Most of the unknown objects were faint and small, measuring 39 inches (one meter) or less. 

“Many of

Read More
Read More

Blue Origin postpones Texas launch of experiments for NASA, universities

NASA Astronaut Chris Cassidy, serving as commander of the Expedition 63 mission aboard the International Space Station, took these photos of Hurricane Laura as it continued to strengthen in the Gulf of Mexico on August 25. Photo courtesy of NASA | License Photo

Read More
Read More

This Priestess Is Teaching Others The Truth About Vodou And Hoodoo

Manbo Jessyka Winston had no plans to turn her spiritual practice into a business. However, in 2016, Winston believes her spirits guided her to create Haus of Hoodoo, a New Orleans-based botanica, or religious store, with an Instagram following of more than 100,000.

The native of Ayiti is now using her social media platform as a tool to help combat some of the false beliefs surrounding Vodou and Hoodoo.

Vodou means “spirit or deity” in the Fon language of what is now Benin. Africans who were enslaved and brought to colonial Saint-Domingue, or present-day Haiti, developed the practice in the 16th and 17th centuries. One of the main ideologies of Vodou is that humans live among Iwa, or spirits, as well as Mystè (mysteries), Anvizib (the invisibles), Zanj (angels) and souls of the ancestors. Winston is a “manbo,” a Vodou priestess.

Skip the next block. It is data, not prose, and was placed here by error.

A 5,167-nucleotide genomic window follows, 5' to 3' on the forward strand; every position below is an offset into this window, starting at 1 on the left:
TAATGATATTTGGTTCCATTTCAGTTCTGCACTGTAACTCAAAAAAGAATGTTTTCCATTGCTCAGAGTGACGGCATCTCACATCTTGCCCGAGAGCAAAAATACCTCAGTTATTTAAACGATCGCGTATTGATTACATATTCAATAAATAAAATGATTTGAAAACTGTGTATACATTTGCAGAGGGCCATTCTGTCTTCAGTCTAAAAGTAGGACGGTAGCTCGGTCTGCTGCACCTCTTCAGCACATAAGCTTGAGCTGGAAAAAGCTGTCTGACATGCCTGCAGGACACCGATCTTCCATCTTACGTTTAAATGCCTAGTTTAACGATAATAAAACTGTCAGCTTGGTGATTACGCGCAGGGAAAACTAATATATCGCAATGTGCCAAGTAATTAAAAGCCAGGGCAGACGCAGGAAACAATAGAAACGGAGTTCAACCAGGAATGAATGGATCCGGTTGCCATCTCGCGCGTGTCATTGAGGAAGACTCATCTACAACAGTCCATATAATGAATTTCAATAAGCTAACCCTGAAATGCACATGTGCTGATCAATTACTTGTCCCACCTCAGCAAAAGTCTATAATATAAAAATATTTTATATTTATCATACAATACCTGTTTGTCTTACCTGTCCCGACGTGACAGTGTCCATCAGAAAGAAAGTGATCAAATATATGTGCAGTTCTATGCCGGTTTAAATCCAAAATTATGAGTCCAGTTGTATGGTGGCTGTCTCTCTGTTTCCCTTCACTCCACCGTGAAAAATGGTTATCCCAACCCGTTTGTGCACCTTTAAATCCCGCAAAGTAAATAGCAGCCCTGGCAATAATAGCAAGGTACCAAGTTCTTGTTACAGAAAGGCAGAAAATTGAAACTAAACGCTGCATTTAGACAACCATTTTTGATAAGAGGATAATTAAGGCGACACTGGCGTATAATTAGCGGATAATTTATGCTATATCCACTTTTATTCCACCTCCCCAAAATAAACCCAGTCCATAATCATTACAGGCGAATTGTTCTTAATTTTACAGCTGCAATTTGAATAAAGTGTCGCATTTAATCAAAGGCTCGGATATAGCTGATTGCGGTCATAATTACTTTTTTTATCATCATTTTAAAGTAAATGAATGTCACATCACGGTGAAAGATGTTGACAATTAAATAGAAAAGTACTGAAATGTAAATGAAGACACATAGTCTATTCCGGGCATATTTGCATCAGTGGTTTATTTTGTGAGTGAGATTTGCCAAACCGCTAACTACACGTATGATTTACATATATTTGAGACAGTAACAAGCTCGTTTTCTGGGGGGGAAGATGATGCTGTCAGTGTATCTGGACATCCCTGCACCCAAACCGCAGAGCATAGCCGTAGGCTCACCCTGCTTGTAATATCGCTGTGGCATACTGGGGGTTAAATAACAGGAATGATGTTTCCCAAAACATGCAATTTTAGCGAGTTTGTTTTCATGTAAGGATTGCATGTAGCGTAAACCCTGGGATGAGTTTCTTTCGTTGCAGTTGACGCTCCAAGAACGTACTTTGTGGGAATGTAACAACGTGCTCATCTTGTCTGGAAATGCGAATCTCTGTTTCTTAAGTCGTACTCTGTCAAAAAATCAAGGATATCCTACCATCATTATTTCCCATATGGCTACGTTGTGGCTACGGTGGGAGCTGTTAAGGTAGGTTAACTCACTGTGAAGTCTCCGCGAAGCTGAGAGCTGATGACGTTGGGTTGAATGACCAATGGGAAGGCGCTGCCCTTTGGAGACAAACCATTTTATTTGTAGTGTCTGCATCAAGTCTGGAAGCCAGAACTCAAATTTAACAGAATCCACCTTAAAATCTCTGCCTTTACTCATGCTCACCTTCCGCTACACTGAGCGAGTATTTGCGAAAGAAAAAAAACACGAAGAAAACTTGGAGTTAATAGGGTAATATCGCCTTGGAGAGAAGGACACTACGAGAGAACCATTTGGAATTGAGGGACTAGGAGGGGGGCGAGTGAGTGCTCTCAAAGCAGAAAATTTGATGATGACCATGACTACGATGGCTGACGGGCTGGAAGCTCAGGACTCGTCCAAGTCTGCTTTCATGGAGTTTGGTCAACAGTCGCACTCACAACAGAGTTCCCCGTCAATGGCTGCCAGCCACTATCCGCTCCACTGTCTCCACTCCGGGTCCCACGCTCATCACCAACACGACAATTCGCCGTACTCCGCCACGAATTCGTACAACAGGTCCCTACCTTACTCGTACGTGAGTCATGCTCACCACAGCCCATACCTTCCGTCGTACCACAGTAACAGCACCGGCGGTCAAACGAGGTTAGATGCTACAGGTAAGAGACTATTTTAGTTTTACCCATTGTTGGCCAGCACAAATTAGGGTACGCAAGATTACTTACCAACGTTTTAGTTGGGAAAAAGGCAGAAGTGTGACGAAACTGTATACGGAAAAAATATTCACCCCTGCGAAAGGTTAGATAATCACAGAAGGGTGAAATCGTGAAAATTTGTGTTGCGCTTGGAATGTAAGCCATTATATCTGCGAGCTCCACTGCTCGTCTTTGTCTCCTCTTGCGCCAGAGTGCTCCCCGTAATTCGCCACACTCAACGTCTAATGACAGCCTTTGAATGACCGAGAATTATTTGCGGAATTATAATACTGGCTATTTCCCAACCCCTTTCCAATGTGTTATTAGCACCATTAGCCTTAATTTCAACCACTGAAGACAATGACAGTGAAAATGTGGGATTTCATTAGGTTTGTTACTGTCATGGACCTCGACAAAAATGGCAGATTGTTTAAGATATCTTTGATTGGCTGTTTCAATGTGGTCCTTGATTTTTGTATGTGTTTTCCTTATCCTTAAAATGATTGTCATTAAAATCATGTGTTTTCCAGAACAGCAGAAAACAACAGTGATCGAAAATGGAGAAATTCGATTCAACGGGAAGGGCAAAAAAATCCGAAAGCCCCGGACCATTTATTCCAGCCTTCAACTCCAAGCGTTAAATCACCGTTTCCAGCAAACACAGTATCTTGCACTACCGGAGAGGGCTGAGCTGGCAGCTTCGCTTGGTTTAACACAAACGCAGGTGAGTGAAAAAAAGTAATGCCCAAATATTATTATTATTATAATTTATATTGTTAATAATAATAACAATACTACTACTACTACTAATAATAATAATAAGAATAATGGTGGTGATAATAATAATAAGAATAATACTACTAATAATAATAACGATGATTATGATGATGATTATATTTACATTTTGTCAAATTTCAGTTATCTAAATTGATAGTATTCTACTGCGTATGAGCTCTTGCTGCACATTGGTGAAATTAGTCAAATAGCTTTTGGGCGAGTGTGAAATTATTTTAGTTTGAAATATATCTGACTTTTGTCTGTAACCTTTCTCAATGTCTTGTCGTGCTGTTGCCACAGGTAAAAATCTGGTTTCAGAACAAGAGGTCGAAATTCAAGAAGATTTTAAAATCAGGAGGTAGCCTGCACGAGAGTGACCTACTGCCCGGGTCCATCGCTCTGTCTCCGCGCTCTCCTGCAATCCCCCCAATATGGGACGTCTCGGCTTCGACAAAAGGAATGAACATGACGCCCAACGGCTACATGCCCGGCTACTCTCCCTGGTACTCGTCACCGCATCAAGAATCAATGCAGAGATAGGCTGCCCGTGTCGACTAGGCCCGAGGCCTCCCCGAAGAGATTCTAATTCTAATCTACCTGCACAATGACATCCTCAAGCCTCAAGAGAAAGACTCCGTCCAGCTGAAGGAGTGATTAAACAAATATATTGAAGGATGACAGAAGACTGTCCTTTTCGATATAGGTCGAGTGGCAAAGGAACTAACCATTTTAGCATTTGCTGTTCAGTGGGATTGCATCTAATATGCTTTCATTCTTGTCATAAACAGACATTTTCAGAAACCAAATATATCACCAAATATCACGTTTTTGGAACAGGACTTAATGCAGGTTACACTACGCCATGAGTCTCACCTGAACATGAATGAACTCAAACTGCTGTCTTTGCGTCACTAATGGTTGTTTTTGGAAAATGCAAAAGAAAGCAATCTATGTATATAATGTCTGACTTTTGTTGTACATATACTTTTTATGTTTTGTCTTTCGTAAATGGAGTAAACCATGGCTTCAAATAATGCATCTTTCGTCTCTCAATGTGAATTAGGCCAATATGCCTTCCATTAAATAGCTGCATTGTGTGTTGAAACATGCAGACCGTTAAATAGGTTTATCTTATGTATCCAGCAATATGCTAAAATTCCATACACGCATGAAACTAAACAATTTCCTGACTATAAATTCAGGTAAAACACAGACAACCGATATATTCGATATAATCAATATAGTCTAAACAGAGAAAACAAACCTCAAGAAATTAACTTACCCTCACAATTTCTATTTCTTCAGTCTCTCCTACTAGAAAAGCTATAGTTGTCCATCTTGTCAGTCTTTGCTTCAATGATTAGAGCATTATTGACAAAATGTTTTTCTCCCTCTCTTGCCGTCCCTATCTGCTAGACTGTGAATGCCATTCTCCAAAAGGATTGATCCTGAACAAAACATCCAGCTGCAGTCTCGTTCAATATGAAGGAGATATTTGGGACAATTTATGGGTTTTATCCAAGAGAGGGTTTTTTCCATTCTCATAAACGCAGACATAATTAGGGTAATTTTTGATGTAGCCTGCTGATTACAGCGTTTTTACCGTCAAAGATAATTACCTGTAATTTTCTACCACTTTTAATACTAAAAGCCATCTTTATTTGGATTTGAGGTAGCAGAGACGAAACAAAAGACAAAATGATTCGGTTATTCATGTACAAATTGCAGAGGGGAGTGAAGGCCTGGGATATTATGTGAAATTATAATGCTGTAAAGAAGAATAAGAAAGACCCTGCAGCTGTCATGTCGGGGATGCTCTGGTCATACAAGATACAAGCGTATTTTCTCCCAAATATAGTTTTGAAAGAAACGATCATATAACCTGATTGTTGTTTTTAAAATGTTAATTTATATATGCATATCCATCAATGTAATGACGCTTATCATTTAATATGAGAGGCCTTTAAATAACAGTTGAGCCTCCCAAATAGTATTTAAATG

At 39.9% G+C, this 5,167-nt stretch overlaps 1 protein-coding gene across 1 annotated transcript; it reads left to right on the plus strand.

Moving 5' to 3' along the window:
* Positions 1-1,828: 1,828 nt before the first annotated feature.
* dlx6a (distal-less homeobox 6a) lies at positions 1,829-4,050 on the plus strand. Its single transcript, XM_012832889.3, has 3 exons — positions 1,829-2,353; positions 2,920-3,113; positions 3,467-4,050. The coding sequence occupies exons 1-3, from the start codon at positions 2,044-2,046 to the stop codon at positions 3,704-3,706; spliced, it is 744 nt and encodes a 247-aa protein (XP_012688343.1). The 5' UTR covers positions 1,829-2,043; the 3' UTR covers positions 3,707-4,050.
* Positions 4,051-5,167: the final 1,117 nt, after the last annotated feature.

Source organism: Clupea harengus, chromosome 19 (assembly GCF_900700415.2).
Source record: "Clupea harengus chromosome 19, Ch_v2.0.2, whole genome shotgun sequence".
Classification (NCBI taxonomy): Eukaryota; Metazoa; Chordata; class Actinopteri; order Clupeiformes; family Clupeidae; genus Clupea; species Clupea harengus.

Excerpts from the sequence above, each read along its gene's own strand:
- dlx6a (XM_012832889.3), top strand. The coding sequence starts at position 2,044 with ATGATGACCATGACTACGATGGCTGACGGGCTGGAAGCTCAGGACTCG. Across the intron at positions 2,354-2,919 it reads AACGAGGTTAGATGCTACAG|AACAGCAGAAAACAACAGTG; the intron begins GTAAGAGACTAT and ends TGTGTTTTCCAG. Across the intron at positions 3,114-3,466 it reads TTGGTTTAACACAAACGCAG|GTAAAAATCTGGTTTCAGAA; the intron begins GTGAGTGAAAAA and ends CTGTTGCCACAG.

“Vodou is something that’s just always part

Read More
Read More

Antarctic Ice Sheet to melt, raise sea levels by 8.5 feet even under Paris Agreement

Sept. 23 (UPI) — The Antarctic Ice Sheet will suffer irreversible ice loss raising ocean levels by 8.5 feet even if the world meets global warming goals laid out by the Paris Agreement on Climate change, scientists said in a report published Wednesday.

The analysis determined there are a number of temperature thresholds above pre-industrial levels that will ultimately lead to increasing sea levels if the world’s nations don’t rein in emissions and global warming.

The study, published Wednesday in the journal nature, was conducted by researchers at the Potsdam Institute for Climate Impact Research and the University of Potsdam in Germany, Columbia University in New York City, and Stockholm University in Sweden.

The researchers determined that if global warming is maintained at 2 degrees Celsius above pre-industrial levels — as laid out by the Paris Agreement — sea levels would rise by 8.5 feet.

If the climate agreement is

Read More
Read More

Mystery of giant proton pump solved

Mystery of giant proton pump solved
Complex I in the membrane, with resolved water molecules shown as red spheres, Quinone in black and NADH in gray. Credit: IST Austria